This article is about addressing a refrigerator that wasn't optimally turning on and off and a gadget that sounds off to help prevent at least one possible reason. Three possible common causes for a sickly refrigerator are a malfunctioning compressor, dirty coils, ice inside the freezer walls, or a combination. The refrigerator part of this article discusses assessing for and resolving for ice inside the walls—defrosting the entire unit and cleaning it during the process. The gadget part (DIY door-open alert unit) of this article discusses the project.

Ailing Fridge

I've occasionally taken out an armful of items, then forgotten to fully close the door. One problem has been the compressor overworking, causing icing up inside the freezer walls, resulting in appliance underperformance. Recent symptoms indicating all was not well included the following:

  • The fridge seemed to be running all the time instead of in on/off cycles.
  • Eggs toward the back of the fridge froze or partially froze.
  • Water pitchers occasionally wound up with shallow icy layers.
  • Fresh spinach leaves froze about the upper three leaf layers.

Tweaking refrigerator settings didn't seem to always resolve the problems. The longer-term process for resolution was to defrost the refrigerator/freezer, which included emptying it out and leaving the doors open for a couple of days, ensuring any possible ice in the walls would melt and the water drip away. The main sections of the process are total defrost preparation, defrosting, and cleaning.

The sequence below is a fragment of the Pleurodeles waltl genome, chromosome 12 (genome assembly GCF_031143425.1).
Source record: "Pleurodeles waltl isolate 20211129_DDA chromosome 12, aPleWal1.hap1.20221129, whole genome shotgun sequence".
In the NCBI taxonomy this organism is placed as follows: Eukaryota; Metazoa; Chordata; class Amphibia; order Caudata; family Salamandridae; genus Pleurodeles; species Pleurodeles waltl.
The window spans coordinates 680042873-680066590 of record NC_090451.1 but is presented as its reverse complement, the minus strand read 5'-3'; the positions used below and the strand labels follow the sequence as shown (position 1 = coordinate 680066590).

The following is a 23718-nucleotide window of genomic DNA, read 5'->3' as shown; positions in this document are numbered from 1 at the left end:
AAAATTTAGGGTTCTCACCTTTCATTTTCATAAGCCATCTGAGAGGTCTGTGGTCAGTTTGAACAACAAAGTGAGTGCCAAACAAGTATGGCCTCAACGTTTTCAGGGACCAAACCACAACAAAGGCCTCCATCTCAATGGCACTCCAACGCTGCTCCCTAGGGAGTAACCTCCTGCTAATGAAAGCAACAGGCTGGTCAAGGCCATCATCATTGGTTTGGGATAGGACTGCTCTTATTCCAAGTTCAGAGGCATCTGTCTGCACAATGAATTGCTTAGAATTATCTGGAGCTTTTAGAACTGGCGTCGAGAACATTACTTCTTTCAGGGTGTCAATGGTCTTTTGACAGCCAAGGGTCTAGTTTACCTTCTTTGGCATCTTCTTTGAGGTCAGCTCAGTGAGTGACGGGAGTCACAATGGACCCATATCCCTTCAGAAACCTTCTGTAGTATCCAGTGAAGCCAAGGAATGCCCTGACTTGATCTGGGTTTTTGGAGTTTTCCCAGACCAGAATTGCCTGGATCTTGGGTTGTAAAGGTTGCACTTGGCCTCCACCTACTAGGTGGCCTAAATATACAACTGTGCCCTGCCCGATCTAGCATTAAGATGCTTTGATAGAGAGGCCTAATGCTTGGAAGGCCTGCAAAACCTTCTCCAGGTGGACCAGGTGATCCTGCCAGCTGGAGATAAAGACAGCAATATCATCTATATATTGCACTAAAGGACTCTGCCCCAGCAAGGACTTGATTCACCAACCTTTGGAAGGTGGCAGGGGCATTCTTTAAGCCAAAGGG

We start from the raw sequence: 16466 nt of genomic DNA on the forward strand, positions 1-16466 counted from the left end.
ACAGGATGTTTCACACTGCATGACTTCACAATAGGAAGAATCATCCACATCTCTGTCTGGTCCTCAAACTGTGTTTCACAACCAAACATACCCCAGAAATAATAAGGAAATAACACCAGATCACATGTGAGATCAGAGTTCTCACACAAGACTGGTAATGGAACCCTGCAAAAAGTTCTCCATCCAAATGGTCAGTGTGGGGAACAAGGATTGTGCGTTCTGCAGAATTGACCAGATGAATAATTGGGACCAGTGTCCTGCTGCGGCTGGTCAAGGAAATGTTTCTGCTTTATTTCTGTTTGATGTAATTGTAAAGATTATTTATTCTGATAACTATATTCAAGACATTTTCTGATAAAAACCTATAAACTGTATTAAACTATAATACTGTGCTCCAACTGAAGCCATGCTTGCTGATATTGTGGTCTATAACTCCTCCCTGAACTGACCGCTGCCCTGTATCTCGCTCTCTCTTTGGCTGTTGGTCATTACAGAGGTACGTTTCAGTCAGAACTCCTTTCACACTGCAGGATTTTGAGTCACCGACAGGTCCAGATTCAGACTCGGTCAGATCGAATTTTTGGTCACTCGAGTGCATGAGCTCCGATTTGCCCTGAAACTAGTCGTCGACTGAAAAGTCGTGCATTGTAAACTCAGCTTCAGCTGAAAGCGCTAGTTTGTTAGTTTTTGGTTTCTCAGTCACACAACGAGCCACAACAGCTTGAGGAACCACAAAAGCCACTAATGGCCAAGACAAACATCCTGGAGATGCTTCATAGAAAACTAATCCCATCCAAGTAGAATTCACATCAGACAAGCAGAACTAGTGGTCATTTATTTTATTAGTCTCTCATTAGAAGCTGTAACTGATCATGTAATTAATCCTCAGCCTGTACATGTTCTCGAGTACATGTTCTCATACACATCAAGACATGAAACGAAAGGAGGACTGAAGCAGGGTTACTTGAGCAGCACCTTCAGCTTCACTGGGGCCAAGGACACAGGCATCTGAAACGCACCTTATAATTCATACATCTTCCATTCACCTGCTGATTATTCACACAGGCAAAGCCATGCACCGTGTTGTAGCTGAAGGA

Preparation for Total Defrost of the Refrigerator

  1. Over time, consume all freezer items.
  2. Over time, consume fridge items that needed refrigeration. If not consuming them all,
    1. Give them away.
    2. Throw them away.
    3. Obtain dry ice to store the items in an ice chest for up to 48 hours.
    4. Ask someone a favor of storing the items.

Defrosting of the Refrigerator and Freezer

  1. Turn off all controls.
  2. If you have an icemaker, turn off the water supply to it.
  3. Unplug the refrigerator.
  4. Completely empty out the refrigerator.
  5. Empty out the refrigerator's drip pan.
  6. Leave the refrigerator's doors open.
  7. If possible, place buckets or pans underneath the open doors to catch possible melting-ice drips.
  8. Monitor for drips for a day or two. Could be messy.

Tasks to do During Defrost Wait-Time

  1. Remove shelves, crispers, and other removables and wash them. (I washed mine in the bathtub using soapy dishwater.)
  2. Wipe the refrigerator interior surfaces with a solution of 2 tablespoons baking soda and 1 quart water. If your own manual specifies otherwise, follow that manual's instructions. Rinse with clean-water rinsed/wrung cloth. This stage might take several passes to wipe down all the surfaces.

DIY Door-open Alert Unit

The fridge door-open alert unit is useful to remind people to close the refrigerator door. After several seconds of the refrigerator door being open and the photocell being exposed to light, beeper emits a continuous whine. When the door closes, the sound decreases until the capacitor has been fully discharged. The device also serves as a good reminder to reduce time putting away cold groceries and also minimize dawdling in front of an open fridge.

The information and schematic for the Refrigerator Door Alarm is at http://www.techlib.com/electronics/kitchen.html. Note that the author suggests a 10uF capacitor across the battery, but doesn't show it on the schematic. (We omitted that capacitor also.) As this project is intended for a DIYer who does not require hand-holding and can fill in blanks, I have not included step-by-step information to create it.